Contemporary lessons from 'The Federalist Papers'
Sanford Levinson is the author of "An Argument Open to All: Reading 'The Federalist' in the 21st Century" The 85 collected essays that we know at least since the 20th century as The Federalist Papers have a singular pride of place in the canon of American political thought. One major reason, of course, is that the notional author, "Publius," was in fact Alexander Hamilton, John Jay, and James Madison, certainly three luminaries of the early American republic.
is the author of "An Argument Open to All: Reading 'The Federalist' in the 21st Century"
The 85 collected essays that we know at least since the 20th century as The Federalist Papers have a singular pride of place in the canon of American political thought. One major reason, of course, is that the notional author, "Publius," was in fact Alexander Hamilton, John Jay, and James Madison, certainly three luminaries of the early American republic.
As with many canonical works, though, they may be more widely evoked than actually read and discussed. They are rarely assigned in full in college courses, and the essays that are assigned almost certainly will be taken from fewer than half a dozen of the entire body. As with any excerpted classic, this leads both to distortions produced by focusing on what may be an unrepresentative sample of the overall essays and to a simple ignorance of the potential riches that are contained in the essays that have passed into basic obscurity.
What is surprising about reading The Federalist Papers in the 21st century is how relevant each and every one is, often in unexpected ways. The essays are not necessarily blueprints over governance to be accepted without reflection. Rather, as befits the ability of those who wrote them, they consistently ask probing questions that are worth grappling with 225 years later.
There is obviously not space to do anything resembling justice to the entirety of the essays. So let me focus simply on the first essay, since, in its own way, it may be the most truly radical of them all.
Publius begins Federalist No. 1 by reminding his 1787 readers that America can indeed claim to be exceptional: that is, "it seems to have been reserved to the people of this country, by their conduct and example, to decide the important question, whether societies of men are really capable or not of establishing good government from reflection and choice, or whether they are forever destined to depend for their political constitutions on accident and force."
Mighty words indeed.
Publius believes that the American citizenry are capable of tackling the most basic questions of politics and constitution-making and coming to their own decisions; along the way, this means describing as "imbecilic" the existing system of government established by America's first constitution, the Articles of Confederation, only six years earlier.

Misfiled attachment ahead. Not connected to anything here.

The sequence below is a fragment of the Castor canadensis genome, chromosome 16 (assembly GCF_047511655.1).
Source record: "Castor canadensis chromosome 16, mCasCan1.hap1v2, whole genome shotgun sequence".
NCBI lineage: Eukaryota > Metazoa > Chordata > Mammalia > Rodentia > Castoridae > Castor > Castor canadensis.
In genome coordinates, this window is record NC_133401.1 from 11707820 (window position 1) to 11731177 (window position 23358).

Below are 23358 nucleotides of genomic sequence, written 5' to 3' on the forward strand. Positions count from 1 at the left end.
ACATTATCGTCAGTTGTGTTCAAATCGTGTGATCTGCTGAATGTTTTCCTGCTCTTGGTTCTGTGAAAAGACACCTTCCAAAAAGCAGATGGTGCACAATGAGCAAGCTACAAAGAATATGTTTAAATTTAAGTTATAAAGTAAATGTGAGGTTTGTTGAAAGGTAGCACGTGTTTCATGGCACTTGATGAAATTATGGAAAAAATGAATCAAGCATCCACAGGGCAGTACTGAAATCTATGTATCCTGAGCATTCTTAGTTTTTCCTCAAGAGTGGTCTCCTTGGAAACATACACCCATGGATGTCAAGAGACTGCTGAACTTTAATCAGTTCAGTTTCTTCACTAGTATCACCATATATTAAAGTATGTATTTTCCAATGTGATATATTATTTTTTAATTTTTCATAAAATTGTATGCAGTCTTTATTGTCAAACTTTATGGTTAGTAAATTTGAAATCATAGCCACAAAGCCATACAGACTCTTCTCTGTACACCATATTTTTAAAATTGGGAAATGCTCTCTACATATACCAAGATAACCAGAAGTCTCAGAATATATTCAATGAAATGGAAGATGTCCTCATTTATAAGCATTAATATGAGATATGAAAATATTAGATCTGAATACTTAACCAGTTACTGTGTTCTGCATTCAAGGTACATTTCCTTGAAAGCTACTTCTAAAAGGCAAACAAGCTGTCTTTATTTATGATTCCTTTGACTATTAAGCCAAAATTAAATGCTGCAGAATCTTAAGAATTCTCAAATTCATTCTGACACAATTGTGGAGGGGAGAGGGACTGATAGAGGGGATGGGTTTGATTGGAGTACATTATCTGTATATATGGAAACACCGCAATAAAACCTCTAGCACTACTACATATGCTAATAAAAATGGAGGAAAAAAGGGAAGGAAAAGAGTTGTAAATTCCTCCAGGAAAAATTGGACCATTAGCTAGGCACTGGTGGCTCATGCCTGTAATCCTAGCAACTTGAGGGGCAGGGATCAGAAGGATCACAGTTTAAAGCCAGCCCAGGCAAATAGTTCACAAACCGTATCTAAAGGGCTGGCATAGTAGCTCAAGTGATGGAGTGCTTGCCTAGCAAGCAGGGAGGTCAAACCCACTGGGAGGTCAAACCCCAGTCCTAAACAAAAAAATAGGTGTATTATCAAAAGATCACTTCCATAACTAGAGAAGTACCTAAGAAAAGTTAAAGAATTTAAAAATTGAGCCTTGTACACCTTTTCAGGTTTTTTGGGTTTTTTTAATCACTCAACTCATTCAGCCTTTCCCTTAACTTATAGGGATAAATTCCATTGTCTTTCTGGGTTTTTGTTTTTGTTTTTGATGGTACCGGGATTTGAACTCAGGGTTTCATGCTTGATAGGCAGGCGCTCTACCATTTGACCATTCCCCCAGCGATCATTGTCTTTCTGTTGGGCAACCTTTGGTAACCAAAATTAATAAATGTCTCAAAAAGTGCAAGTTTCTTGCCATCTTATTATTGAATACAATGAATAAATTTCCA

So what might these words suggest to a 21st-century reader?
The central question is nothing less than whether we today believe that we are truly capable of engaging in significant "reflection and choice" about the adequacy of our 1787 Constitution. Or, on the contrary, are we destined to treat it as in essence something forced upon us by decision-makers more than two centuries ago?
In several essays, Publius emphasizes the importance of drawing on the "lessons of experience." Indeed, perhaps the most truly inspiring paragraph in the entire book is the conclusion to Federalist No. 14, in which he emphasizes that it is "the glory of the people of America" that they "have not suffered a blind veneration for antiquity, for custom, or for names, to overrule the suggestions of their own good sense, the knowledge of their own situation, and the lessons of their own experience."
Do we really believe this today?
My own view, spelled out in two earlier books, is that the United States Constitution, because of its multiplicity of "veto points," makes its own contribution to the widespread (and correct) perception that we are trapped in a politics of gridlock that makes it unlikely, perhaps even impossible, to look to established national institutions to meet the challenges posed by 21st-century realities, wherever one might locate oneself on a broad political spectrum.
We should be as willing to confront these possible deficiencies as were Publius and his colleagues who met in Philadelphia. To do so is not to dishonor them. The most magnificent legacy they left us was precisely the confidence in an American public that could in fact think for itself and reach radical, even revolutionary, conclusions.
The Constitution includes a specific article establishing modes of amendment, including the calling of a new constitutional convention. We have obviously never done so, even though the now-50 American states have had more than 230 such conventions in their collective history, and each state has been governed by an average of just short of three constitutions.
To read Publius in the 21st century is to be reminded that there were indeed "giants in those days," but what made them so was not their ability to "get it right," once and for all, so that their descendants would merely "venerate" them and blindly adhere to paths set down in a quite different political world. They would have scoffed at the lack of self-confidence such a posture reveals. And they would be right to do so.
Sanford Levinson, a professor at the University of Texas Law School, is among the scholars taking part in Bill of Rights Day on Tuesday
at the National Constitution Center.
For more information, visit www.constitutioncenter.org/debate or call 215-409-6700.